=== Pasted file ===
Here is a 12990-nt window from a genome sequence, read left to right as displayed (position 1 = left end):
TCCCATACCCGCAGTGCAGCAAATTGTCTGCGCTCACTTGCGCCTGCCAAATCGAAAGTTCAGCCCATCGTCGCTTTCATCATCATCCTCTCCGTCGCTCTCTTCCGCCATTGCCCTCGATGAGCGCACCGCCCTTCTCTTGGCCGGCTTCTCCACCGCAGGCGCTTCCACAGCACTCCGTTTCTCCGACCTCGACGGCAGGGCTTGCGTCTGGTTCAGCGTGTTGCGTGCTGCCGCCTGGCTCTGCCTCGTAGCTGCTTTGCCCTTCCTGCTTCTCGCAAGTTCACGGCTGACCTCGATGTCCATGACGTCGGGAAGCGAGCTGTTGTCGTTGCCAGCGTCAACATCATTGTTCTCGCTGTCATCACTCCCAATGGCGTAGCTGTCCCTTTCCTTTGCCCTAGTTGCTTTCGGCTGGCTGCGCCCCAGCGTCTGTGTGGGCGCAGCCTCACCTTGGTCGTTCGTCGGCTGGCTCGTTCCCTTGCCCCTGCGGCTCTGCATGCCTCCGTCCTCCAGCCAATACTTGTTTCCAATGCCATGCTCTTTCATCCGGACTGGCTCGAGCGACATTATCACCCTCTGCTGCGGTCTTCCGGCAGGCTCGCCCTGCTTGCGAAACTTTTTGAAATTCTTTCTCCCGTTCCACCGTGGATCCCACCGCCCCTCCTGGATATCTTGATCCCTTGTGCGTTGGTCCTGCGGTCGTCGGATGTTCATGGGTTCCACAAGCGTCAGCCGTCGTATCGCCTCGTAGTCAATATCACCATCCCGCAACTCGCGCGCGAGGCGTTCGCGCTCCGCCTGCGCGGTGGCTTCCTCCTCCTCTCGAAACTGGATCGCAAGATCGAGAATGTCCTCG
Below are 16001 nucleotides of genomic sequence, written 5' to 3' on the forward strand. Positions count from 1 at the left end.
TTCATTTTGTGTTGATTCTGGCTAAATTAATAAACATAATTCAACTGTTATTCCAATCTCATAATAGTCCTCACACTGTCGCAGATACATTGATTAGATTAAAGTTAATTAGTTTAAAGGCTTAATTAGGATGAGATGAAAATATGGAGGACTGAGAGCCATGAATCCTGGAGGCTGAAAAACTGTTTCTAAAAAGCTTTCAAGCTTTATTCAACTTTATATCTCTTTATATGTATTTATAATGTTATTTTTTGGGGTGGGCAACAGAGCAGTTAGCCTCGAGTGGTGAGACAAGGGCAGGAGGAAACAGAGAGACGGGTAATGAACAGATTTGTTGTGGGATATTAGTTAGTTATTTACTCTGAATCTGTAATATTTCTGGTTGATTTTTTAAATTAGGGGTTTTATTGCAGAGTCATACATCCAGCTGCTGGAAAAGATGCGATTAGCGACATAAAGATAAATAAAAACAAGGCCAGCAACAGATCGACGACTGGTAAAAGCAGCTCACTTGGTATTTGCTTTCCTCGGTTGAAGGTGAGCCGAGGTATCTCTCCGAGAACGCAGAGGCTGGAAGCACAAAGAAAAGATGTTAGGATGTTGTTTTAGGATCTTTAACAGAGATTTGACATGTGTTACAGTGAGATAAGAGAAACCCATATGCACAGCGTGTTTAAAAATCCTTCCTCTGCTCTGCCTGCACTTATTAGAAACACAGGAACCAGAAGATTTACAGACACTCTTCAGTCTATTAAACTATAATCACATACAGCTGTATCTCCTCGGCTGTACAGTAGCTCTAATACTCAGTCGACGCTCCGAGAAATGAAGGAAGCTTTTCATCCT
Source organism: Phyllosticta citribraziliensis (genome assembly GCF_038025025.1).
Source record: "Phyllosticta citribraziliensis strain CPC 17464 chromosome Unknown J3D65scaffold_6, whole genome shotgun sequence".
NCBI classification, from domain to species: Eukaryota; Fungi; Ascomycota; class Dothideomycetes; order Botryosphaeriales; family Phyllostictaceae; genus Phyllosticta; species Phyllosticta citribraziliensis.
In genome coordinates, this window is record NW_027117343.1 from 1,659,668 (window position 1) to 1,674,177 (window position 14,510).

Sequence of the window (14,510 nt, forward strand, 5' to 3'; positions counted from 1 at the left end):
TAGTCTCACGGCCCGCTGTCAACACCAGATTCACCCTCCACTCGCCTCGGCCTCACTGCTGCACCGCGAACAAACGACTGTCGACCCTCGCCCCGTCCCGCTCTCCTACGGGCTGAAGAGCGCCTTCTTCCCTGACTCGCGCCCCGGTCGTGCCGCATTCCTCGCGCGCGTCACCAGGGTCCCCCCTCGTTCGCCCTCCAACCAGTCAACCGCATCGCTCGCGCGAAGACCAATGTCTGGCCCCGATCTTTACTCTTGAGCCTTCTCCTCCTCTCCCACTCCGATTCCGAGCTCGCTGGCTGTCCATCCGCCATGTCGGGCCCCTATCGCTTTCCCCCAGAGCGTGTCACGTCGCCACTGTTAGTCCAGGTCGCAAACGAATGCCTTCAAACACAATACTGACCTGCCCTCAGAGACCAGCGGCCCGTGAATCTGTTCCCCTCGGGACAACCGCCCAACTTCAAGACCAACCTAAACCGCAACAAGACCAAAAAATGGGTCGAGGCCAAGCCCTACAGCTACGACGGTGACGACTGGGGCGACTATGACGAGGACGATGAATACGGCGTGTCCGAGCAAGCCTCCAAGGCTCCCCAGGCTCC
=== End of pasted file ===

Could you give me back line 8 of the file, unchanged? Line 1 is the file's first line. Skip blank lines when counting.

In genome coordinates, this window is record NW_027117343.1 from 1,659,668 (window position 1) to 1,674,177 (window position 14,510).